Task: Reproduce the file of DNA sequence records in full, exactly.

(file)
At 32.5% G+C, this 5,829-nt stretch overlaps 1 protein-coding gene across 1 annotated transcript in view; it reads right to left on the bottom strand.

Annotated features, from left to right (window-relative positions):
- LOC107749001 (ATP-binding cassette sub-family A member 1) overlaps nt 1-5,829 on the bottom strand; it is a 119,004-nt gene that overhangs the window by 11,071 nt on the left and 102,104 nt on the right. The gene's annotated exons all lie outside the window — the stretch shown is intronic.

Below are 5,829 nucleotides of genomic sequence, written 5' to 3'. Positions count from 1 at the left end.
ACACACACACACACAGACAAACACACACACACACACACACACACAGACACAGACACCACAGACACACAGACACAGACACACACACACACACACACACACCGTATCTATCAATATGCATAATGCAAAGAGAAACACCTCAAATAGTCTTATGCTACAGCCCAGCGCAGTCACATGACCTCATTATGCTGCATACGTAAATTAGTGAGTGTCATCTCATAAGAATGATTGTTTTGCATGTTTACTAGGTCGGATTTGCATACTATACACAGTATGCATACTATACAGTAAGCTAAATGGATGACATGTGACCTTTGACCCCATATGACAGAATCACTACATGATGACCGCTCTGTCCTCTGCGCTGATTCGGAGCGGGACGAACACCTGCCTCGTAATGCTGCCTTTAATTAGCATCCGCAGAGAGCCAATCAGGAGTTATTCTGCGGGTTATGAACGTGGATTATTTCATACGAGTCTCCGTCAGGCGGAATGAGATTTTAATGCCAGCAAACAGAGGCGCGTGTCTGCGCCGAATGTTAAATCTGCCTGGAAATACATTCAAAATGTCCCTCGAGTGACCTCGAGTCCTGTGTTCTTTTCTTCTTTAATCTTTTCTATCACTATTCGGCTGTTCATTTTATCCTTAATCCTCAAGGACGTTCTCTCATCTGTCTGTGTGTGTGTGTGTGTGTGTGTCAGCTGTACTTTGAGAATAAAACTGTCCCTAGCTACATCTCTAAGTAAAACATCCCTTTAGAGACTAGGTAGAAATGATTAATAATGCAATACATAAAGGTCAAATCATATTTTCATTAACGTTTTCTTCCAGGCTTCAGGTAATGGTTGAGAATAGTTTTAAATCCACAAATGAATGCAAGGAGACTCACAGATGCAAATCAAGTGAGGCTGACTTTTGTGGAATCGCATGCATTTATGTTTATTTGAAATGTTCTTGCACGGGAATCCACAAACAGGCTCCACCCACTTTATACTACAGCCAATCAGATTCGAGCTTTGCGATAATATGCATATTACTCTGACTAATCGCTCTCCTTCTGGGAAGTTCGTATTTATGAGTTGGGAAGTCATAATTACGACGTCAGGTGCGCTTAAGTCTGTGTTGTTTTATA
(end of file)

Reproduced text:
At 32.5% G+C, this 5,829-nt stretch overlaps 1 protein-coding gene across 1 annotated transcript in view; it reads right to left on the bottom strand.

Annotated features, from left to right (window-relative positions):
- LOC107749001 (ATP-binding cassette sub-family A member 1) overlaps nt 1-5,829 on the bottom strand; it is a 119,004-nt gene that overhangs the window by 11,071 nt on the left and 102,104 nt on the right. The gene's annotated exons all lie outside the window — the stretch shown is intronic.

Below are 5,829 nucleotides of genomic sequence, written 5' to 3'. Positions count from 1 at the left end.
ACACACACACACACAGACAAACACACACACACACACACACACACAGACACAGACACCACAGACACACAGACACAGACACACACACACACACACACACACCGTATCTATCAATATGCATAATGCAAAGAGAAACACCTCAAATAGTCTTATGCTACAGCCCAGCGCAGTCACATGACCTCATTATGCTGCATACGTAAATTAGTGAGTGTCATCTCATAAGAATGATTGTTTTGCATGTTTACTAGGTCGGATTTGCATACTATACACAGTATGCATACTATACAGTAAGCTAAATGGATGACATGTGACCTTTGACCCCATATGACAGAATCACTACATGATGACCGCTCTGTCCTCTGCGCTGATTCGGAGCGGGACGAACACCTGCCTCGTAATGCTGCCTTTAATTAGCATCCGCAGAGAGCCAATCAGGAGTTATTCTGCGGGTTATGAACGTGGATTATTTCATACGAGTCTCCGTCAGGCGGAATGAGATTTTAATGCCAGCAAACAGAGGCGCGTGTCTGCGCCGAATGTTAAATCTGCCTGGAAATACATTCAAAATGTCCCTCGAGTGACCTCGAGTCCTGTGTTCTTTTCTTCTTTAATCTTTTCTATCACTATTCGGCTGTTCATTTTATCCTTAATCCTCAAGGACGTTCTCTCATCTGTCTGTGTGTGTGTGTGTGTGTGTGTCAGCTGTACTTTGAGAATAAAACTGTCCCTAGCTACATCTCTAAGTAAAACATCCCTTTAGAGACTAGGTAGAAATGATTAATAATGCAATACATAAAGGTCAAATCATATTTTCATTAACGTTTTCTTCCAGGCTTCAGGTAATGGTTGAGAATAGTTTTAAATCCACAAATGAATGCAAGGAGACTCACAGATGCAAATCAAGTGAGGCTGACTTTTGTGGAATCGCATGCATTTATGTTTATTTGAAATGTTCTTGCACGGGAATCCACAAACAGGCTCCACCCACTTTATACTACAGCCAATCAGATTCGAGCTTTGCGATAATATGCATATTACTCTGACTAATCGCTCTCCTTCTGGGAAGTTCGTATTTATGAGTTGGGAAGTCATAATTACGACGTCAGGTGCGCTTAAGTCTGTGTTGTTTTATA